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The night before we left, Annie got the maps out of the truck and traced out the route in yellow highlighter pen. She put down three markers, one at the campground where we would be staying in Vermont, one at the hotel in Upstate New York where we would spend the night before, and one mark in a neighborhood in Baltimore, about an hour north of Arlington, where we would be stopping to rest. It was a place for the dogs to walk, and for me to decompress, because by that time I would have been driving for four hours.


Annie also hauled all of her gear out to the garage, so that Amelia, our orange tabby, wouldn't get out as we tried to leave. She packed fruit and Hershey's kisses and salted peanuts into a grocery bag and set the thermoses out for coffee for this morning. She set out cans of Super Supper and Tuna and Egg and Amelia's health record and a Visa card in case of emergency, and I stayed out of her way, sitting at the kitchen table, putting new batteries into the flashlights, and looking at the maps sitting on the table. The park was in Rita's old neighborhood, or somewhere close to it. I hadn't remembered Rita mentioning that.

Annie had gotten to the point in our packing were she was cleaning out the refrigerator, holding up the leftovers without neat dates marked on masking tape on the lids -- the ones I had put away. She was looking for dates. Most of them I remembered, watching Annie mark them down, sniff things, discard things that wouldn't last. I watched her fill up the trash can under the sink, and I took it out for her before we went to bed. Annie held Amelia as I opened the door, keeping her from getting out. For the moment I forgot about Rita and the park.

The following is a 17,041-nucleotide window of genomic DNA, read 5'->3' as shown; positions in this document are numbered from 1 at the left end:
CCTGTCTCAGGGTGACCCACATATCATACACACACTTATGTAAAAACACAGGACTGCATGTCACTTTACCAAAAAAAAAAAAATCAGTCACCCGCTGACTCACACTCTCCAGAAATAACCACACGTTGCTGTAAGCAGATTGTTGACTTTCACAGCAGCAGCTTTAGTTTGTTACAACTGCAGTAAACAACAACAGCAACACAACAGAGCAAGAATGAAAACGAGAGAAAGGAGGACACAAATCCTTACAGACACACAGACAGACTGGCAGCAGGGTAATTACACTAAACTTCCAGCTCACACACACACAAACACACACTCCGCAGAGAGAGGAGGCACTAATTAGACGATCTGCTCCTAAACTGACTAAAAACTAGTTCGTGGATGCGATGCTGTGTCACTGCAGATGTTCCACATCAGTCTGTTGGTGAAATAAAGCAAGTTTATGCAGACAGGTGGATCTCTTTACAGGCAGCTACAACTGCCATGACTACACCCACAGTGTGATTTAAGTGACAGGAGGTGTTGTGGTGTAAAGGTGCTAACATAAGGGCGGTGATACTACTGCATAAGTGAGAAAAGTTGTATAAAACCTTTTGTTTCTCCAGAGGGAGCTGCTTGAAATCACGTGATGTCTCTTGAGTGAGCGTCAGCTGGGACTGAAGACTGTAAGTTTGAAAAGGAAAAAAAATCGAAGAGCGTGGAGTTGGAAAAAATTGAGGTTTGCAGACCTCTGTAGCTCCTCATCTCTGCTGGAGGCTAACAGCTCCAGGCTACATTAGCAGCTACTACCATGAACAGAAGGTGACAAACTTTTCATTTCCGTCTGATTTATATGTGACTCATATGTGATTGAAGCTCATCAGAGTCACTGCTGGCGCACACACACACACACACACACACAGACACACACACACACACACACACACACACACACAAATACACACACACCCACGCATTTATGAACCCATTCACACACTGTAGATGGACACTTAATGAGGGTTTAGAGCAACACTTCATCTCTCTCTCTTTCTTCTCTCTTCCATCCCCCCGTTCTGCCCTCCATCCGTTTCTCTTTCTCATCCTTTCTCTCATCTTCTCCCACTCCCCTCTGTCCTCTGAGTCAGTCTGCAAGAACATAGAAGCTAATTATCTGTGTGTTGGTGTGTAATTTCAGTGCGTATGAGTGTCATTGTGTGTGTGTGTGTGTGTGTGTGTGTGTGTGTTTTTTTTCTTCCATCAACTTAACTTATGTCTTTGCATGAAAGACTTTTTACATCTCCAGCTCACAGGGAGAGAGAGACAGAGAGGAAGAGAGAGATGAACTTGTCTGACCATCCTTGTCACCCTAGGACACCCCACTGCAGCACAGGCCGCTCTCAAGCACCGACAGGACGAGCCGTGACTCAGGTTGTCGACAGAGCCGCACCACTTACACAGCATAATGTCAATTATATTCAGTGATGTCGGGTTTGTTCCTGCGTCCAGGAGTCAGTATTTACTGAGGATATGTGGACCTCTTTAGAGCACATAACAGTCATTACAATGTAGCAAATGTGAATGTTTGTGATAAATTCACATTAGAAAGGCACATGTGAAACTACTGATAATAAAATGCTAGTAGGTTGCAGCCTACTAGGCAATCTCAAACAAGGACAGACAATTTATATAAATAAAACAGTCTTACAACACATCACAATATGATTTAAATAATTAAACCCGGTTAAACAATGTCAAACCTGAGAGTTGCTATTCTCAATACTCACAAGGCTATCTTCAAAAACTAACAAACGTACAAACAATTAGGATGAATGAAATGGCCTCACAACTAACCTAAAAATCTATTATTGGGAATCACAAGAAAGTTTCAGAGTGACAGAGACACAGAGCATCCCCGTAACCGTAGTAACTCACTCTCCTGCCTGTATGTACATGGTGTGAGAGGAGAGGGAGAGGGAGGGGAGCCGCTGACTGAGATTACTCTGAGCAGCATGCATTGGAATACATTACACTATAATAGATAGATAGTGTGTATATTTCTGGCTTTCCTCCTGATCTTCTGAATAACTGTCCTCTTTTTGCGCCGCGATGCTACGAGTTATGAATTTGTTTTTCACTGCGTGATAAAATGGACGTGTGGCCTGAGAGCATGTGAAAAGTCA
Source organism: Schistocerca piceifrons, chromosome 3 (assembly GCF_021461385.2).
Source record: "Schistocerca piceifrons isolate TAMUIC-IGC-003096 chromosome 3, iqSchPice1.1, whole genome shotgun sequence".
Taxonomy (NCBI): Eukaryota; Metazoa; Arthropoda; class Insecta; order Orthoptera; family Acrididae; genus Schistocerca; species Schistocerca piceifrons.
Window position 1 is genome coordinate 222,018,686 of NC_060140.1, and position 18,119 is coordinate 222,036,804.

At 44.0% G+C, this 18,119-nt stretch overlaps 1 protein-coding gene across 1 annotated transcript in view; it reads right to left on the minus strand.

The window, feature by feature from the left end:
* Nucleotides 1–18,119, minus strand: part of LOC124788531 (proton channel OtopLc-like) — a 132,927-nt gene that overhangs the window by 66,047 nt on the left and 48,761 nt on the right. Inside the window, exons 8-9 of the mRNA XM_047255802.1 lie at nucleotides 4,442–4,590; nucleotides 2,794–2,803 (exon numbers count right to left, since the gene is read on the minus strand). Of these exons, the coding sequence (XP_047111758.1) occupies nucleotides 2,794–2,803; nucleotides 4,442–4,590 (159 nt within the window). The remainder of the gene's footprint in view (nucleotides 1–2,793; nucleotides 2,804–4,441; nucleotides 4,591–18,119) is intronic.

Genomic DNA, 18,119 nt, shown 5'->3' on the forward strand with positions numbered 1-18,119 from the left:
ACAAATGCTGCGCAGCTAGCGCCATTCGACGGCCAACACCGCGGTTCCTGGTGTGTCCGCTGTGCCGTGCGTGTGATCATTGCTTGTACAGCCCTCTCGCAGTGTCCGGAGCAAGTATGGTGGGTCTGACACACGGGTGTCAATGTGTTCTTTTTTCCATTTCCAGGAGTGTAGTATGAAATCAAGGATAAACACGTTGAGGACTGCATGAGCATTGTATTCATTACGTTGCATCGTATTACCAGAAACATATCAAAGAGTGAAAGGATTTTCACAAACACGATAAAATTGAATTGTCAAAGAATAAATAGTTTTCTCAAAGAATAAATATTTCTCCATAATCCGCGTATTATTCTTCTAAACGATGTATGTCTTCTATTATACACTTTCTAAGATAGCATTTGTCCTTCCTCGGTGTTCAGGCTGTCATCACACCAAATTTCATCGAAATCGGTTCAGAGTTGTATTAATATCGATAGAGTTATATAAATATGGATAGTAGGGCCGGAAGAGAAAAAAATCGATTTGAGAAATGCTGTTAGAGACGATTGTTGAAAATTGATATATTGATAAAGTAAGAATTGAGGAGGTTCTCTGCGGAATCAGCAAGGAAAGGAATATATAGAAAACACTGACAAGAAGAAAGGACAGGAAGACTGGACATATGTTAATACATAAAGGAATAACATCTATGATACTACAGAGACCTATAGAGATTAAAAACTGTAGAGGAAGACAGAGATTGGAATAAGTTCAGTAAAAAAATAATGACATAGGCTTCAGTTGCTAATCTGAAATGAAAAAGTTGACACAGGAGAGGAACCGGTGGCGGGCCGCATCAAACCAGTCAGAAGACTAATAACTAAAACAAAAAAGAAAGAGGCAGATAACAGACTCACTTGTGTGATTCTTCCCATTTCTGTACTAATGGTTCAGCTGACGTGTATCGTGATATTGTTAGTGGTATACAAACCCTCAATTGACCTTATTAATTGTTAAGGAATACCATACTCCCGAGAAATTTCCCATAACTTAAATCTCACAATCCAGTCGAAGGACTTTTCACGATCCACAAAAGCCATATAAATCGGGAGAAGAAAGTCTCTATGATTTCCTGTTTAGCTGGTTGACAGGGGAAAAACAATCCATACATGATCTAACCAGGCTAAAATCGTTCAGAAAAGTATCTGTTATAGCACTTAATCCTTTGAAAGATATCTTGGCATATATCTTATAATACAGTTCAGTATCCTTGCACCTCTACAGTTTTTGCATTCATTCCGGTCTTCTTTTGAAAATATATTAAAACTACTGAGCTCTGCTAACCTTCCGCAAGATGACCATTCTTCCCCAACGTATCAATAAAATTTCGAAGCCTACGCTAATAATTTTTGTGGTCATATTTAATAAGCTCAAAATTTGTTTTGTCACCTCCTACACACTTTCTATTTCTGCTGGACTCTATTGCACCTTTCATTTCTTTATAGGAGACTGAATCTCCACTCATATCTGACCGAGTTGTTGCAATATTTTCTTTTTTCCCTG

It's cool in the morning. Annie and I felt the temperature drop off last night as we lay in bed, but didn't get up to turn off the ceiling fan. This morning Annie is dressed in jeans -- she says it will be cool in Vermont but I miss the flutter of her dress around her legs as she moves, and so I tell her we would be passing through hot country first. She says that shorts would only make her legs stick to the seat. She's in jeans and a yellow T-shirt and white running shoes, and as she settles herself into the truck I miss the way her skirts fall around her ankles, the way they settle around her thighs. In jeans she seems thinner to me, not as graceful. Annie puts both of her feet up on the dash and curls herself into a half an "M" shape. In resignation I start the truck down the road.